The first time J.B. Sack saw Greencraft insulated tilt-up panels was when his crew arrived at the jobsite to cast them. Sack is manager of business development for family-owned T&T Construction based in Casselberry, Fla. The contractor, which specializes in tilt-up, concrete, and masonry, was hired to enclose an emergency generator at a Sprint call center in Altamonte Springs, Fla., north of Orlando.
To meet the local noise ordinance, a noise transmission consultant recommended installing a 23-foot-tall, 4-inch-thick concrete barrier around the generator. The open structure also had to withstand a 125-mph wind load to meet the Florida Building Code requirement for hurricane-resistant design.
Sprint investigated different wall systems, including reinforced concrete block, which was too thick and heavy, and highway sound barriers, which could only be built up to 16 feet high. Unable to find a cost-effective option, Sprint’s project manager contacted Greencraft LLC, an Atlanta-based manufacturer of composite insulated concrete forms for tilt-up and precast walls.
Greencraft’s patented iCast tilt-up panels offered a thinner, lightweight option that could meet both the structural and acoustic requirements. iCast tilt-up panels are cast on a composite foam insulation panel, either as a flat slab or with reinforcing elements. When cured, the concrete slab is mechanically and adhesively attached to the composite insulated foam iBoard, eliminating thermal bridges.
The insulating panel and reinforcing mesh is secured to the panel’s exterior surface by anchors that double as rebar chairs for the concrete slab. For the Sprint job, the mesh was embedded in an elastomeric sound membrane.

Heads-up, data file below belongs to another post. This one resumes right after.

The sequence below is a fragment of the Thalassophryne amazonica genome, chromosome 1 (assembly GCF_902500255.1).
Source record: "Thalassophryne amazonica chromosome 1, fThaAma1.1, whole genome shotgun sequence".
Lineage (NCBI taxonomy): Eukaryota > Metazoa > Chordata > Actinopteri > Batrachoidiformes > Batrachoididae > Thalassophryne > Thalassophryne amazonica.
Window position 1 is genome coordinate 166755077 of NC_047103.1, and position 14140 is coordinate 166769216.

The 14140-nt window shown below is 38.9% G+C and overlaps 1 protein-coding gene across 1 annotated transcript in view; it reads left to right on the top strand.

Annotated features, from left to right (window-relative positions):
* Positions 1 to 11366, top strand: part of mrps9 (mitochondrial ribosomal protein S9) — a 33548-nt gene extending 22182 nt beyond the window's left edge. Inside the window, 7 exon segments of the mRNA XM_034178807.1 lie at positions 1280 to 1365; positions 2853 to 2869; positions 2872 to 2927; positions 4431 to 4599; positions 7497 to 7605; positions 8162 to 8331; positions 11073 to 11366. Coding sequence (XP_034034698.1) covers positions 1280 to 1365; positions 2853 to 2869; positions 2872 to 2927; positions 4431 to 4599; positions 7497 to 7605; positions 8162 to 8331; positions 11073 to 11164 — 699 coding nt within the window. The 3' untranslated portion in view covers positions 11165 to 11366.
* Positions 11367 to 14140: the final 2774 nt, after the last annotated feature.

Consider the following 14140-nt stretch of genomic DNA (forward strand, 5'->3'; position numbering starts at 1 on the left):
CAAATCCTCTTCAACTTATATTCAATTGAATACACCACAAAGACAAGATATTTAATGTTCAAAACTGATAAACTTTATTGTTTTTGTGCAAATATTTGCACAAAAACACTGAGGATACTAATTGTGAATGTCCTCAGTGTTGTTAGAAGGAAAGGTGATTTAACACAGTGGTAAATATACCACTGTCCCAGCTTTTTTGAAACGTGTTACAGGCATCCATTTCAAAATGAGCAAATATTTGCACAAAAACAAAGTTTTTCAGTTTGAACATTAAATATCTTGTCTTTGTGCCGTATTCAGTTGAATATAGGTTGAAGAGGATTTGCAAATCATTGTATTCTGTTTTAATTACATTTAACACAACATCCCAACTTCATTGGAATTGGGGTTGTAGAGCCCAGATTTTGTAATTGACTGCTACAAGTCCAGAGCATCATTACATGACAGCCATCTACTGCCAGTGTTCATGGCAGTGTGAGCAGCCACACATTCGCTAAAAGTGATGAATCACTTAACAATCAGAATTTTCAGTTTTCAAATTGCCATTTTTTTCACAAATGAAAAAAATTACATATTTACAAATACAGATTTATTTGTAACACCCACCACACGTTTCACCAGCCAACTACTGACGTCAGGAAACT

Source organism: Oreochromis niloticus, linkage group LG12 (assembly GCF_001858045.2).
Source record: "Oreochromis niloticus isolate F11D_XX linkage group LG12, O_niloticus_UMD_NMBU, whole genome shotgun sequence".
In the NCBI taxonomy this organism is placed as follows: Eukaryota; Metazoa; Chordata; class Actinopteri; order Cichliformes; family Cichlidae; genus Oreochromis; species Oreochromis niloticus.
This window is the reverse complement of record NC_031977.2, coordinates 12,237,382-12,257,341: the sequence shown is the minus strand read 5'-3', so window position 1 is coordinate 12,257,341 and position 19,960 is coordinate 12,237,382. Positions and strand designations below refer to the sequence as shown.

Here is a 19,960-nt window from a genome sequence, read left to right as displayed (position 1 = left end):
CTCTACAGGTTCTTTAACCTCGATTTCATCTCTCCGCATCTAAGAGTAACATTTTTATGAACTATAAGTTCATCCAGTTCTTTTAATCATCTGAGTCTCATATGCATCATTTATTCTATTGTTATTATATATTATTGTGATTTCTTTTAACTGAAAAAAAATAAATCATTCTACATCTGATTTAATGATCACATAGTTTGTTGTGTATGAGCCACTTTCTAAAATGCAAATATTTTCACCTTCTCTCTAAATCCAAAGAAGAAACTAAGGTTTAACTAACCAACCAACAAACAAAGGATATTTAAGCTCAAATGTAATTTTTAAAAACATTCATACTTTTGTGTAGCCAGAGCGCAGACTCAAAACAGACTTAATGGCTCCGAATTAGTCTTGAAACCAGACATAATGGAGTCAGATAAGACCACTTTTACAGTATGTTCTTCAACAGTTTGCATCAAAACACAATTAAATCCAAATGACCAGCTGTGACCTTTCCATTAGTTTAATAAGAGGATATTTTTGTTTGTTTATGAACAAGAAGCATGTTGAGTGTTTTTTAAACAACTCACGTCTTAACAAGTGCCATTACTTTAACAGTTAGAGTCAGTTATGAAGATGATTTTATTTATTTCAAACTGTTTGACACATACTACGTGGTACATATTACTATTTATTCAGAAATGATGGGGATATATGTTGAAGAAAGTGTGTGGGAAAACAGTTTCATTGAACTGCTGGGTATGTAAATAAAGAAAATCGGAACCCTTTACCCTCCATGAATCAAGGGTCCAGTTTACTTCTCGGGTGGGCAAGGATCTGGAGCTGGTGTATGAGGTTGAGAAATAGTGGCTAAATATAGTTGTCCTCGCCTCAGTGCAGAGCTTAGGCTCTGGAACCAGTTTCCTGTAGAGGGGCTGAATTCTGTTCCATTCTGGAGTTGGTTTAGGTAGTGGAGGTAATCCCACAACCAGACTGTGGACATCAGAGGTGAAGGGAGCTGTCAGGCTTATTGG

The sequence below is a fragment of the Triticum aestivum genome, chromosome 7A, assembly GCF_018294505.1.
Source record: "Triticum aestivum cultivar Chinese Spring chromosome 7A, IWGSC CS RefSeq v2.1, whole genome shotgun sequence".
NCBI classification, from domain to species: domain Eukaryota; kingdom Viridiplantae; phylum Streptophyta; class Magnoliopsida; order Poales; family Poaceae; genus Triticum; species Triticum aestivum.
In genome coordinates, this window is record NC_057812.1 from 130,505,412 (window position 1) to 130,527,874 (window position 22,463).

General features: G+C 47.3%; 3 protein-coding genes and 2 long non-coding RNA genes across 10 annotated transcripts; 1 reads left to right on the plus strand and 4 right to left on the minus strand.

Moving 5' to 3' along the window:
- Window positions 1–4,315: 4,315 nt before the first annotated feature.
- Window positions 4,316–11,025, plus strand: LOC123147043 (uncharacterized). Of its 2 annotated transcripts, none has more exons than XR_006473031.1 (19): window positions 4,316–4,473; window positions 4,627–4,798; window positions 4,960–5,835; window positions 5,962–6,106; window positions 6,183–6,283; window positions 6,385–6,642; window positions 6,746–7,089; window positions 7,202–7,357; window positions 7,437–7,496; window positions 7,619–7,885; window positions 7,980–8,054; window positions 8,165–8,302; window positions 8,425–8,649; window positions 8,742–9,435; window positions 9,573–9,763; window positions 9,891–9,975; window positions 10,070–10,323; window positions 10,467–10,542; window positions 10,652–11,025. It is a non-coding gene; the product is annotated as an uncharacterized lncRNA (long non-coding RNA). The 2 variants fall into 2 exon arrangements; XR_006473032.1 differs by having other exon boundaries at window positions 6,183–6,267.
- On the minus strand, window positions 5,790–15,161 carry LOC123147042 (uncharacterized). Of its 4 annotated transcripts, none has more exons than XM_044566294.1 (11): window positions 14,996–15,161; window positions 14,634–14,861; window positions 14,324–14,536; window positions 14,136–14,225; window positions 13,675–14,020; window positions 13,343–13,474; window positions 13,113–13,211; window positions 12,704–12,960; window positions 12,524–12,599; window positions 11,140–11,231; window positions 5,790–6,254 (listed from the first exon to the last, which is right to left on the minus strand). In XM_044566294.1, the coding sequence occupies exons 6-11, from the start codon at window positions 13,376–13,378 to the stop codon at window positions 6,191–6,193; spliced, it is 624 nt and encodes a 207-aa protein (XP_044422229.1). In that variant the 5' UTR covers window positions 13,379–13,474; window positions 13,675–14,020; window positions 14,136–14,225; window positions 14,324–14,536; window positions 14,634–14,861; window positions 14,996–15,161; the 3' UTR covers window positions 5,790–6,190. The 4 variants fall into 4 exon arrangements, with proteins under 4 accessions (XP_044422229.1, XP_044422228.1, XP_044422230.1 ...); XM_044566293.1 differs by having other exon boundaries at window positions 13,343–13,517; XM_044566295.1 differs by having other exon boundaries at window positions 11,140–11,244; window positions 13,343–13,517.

Greencraft designed a reinforced iCast panel with a 4-inch concrete slab cast on 4-inch continuous insulation. Three-inch-deep channels in the insulation form 7-inch reinforcing concrete ribs. The ribs effectively distribute the panels’ weight and structural stresses while using minimal materials. Reinforced iCast panels use up to 40% less concrete and 30% less steel reinforcement than flat slab tilt-up panels.
Sack expected to begin construction by framing and pouring a concrete casting bed for the three tilt-up panels: two 23 feet tall by 22 feet wide, and one 23 feet tall by 24 feet wide. However, the iBoard’s 4-inch layer of foam provided a forgiving surface to help keep concrete level when the panel was poured.
The contractor made level wooden frames in the facility’s asphalt parking lot and filled them with sand. The sand was manually compacted and topped with plywood to create a flat casting surface.
Workers placed the iBoard in 4- by 12-foot sections, with its insulating foam aligned to form the reinforcing concrete channels, 8 feet apart within each wall panel. Although the iCast design differs from insulated sandwich panels, it did not require extensive jobsite training. “There was some attention to detail in placing the insulation material correctly, but the system was user-friendly,” says Sack.
The crew placed a #4 gauge steel rebar cage in the panel’s interior ribs and #3 rebar on top of the insulating foam, 12 inches on center each way, to reinforce the 4-inch continuous concrete slab.
With less concrete and lighter rebar, the finished iCast panel was 30% lighter than an 8-inch conventional panel of the same size. T&T often produces larger, much heavier tilt-up panels that require crawler cranes on tracks, costing up to $25,000. For the Sprint job, they used a mobile hydraulic crane for about $3,000.